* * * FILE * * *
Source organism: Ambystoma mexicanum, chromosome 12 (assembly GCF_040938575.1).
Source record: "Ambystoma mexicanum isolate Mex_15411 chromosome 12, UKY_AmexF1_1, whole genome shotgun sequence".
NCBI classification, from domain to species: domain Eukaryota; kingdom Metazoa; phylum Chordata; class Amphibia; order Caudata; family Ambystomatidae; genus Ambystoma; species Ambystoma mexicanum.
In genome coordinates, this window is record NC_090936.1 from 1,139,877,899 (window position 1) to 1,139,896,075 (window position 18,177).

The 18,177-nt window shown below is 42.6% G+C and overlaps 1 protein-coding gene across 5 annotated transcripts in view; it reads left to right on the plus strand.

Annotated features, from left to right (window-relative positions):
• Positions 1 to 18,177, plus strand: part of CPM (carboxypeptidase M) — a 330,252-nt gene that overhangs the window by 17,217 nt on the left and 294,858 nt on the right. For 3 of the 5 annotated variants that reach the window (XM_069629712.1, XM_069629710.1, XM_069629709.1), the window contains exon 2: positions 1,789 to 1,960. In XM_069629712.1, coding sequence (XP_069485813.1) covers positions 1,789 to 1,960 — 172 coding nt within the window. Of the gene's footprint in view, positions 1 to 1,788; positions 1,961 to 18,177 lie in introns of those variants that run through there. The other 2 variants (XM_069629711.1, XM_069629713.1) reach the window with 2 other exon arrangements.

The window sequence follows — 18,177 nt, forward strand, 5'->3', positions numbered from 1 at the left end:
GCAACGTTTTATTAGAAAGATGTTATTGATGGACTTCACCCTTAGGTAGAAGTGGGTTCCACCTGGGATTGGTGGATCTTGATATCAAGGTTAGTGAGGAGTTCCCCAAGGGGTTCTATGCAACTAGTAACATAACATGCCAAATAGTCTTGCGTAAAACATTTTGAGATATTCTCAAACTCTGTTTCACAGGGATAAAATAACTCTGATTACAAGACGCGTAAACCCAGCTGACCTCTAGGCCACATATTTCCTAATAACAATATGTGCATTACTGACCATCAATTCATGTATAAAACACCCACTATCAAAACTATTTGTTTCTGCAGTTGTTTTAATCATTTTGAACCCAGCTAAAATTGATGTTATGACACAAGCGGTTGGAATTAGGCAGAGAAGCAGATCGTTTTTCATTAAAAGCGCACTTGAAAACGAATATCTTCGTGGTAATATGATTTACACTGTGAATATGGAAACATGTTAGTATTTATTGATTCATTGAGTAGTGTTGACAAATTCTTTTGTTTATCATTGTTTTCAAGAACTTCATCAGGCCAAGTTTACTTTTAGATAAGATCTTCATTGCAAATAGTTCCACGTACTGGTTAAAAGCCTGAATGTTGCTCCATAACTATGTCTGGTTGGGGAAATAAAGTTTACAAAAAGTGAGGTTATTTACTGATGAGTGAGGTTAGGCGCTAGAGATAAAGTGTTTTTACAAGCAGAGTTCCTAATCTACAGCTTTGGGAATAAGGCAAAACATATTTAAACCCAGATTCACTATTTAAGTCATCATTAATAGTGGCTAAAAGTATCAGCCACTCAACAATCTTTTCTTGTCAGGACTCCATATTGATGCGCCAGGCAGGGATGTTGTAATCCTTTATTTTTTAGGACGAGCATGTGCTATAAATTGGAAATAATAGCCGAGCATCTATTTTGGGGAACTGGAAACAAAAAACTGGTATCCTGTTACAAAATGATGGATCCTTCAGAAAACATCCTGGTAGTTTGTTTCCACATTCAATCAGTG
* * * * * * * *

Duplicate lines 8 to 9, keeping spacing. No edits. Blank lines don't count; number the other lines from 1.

The window sequence follows — 18,177 nt, forward strand, 5'->3', positions numbered from 1 at the left end:
GCAACGTTTTATTAGAAAGATGTTATTGATGGACTTCACCCTTAGGTAGAAGTGGGTTCCACCTGGGATTGGTGGATCTTGATATCAAGGTTAGTGAGGAGTTCCCCAAGGGGTTCTATGCAACTAGTAACATAACATGCCAAATAGTCTTGCGTAAAACATTTTGAGATATTCTCAAACTCTGTTTCACAGGGATAAAATAACTCTGATTACAAGACGCGTAAACCCAGCTGACCTCTAGGCCACATATTTCCTAATAACAATATGTGCATTACTGACCATCAATTCATGTATAAAACACCCACTATCAAAACTATTTGTTTCTGCAGTTGTTTTAATCATTTTGAACCCAGCTAAAATTGATGTTATGACACAAGCGGTTGGAATTAGGCAGAGAAGCAGATCGTTTTTCATTAAAAGCGCACTTGAAAACGAATATCTTCGTGGTAATATGATTTACACTGTGAATATGGAAACATGTTAGTATTTATTGATTCATTGAGTAGTGTTGACAAATTCTTTTGTTTATCATTGTTTTCAAGAACTTCATCAGGCCAAGTTTACTTTTAGATAAGATCTTCATTGCAAATAGTTCCACGTACTGGTTAAAAGCCTGAATGTTGCTCCATAACTATGTCTGGTTGGGGAAATAAAGTTTACAAAAAGTGAGGTTATTTACTGATGAGTGAGGTTAGGCGCTAGAGATAAAGTGTTTTTACAAGCAGAGTTCCTAATCTACAGCTTTGGGAATAAGGCAAAACATATTTAAACCCAGATTCACTATTTAAGTCATCATTAATAGTGGCTAAAAGTATCAGCCACTCAACAATCTTTTCTTGTCAGGACTCCATATTGATGCGCCAGGCAGGGATGTTGTAATCCTTTATTTTTTAGGACGAGCATGTGCTATAAATTGGAAATAATAGCCGAGCATCTATTTTGGGGAACTGGAAACAAAAAACTGGTATCCTGTTACAAAATGATGGATCCTTCAGAAAACATCCTGGTAGTTTGTTTCCACATTCAATCAGTG